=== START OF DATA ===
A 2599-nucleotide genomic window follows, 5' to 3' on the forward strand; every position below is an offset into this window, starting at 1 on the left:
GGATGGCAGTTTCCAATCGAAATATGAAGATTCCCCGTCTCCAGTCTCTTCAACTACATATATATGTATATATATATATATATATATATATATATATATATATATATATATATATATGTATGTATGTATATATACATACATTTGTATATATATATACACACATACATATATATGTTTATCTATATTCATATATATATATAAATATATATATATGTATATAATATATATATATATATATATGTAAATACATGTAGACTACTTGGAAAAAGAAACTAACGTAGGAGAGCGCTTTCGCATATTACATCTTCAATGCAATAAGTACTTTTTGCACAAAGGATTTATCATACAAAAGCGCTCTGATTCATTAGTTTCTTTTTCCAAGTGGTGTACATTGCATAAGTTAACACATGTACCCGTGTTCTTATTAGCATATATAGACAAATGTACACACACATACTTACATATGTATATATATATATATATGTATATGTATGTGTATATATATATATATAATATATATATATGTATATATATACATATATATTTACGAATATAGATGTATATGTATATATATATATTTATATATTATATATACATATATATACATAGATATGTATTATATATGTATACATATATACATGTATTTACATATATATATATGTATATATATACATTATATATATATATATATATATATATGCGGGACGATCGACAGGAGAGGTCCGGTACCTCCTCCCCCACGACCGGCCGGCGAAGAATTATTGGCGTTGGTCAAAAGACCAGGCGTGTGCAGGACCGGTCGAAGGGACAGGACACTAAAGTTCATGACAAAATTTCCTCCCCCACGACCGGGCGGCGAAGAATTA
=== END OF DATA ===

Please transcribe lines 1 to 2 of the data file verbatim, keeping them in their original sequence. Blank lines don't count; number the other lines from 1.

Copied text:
A 2599-nucleotide genomic window follows, 5' to 3' on the forward strand; every position below is an offset into this window, starting at 1 on the left:
GGATGGCAGTTTCCAATCGAAATATGAAGATTCCCCGTCTCCAGTCTCTTCAACTACATATATATGTATATATATATATATATATATATATATATATATATATATATATATATATATGTATGTATGTATATATACATACATTTGTATATATATATACACACATACATATATATGTTTATCTATATTCATATATATATATAAATATATATATATGTATATAATATATATATATATATATATGTAAATACATGTAGACTACTTGGAAAAAGAAACTAACGTAGGAGAGCGCTTTCGCATATTACATCTTCAATGCAATAAGTACTTTTTGCACAAAGGATTTATCATACAAAAGCGCTCTGATTCATTAGTTTCTTTTTCCAAGTGGTGTACATTGCATAAGTTAACACATGTACCCGTGTTCTTATTAGCATATATAGACAAATGTACACACACATACTTACATATGTATATATATATATATATGTATATGTATGTGTATATATATATATATAATATATATATATGTATATATATACATATATATTTACGAATATAGATGTATATGTATATATATATATTTATATATTATATATACATATATATACATAGATATGTATTATATATGTATACATATATACATGTATTTACATATATATATATGTATATATATACATTATATATATATATATATATATATATGCGGGACGATCGACAGGAGAGGTCCGGTACCTCCTCCCCCACGACCGGCCGGCGAAGAATTATTGGCGTTGGTCAAAAGACCAGGCGTGTGCAGGACCGGTCGAAGGGACAGGACACTAAAGTTCATGACAAAATTTCCTCCCCCACGACCGGGCGGCGAAGAATTA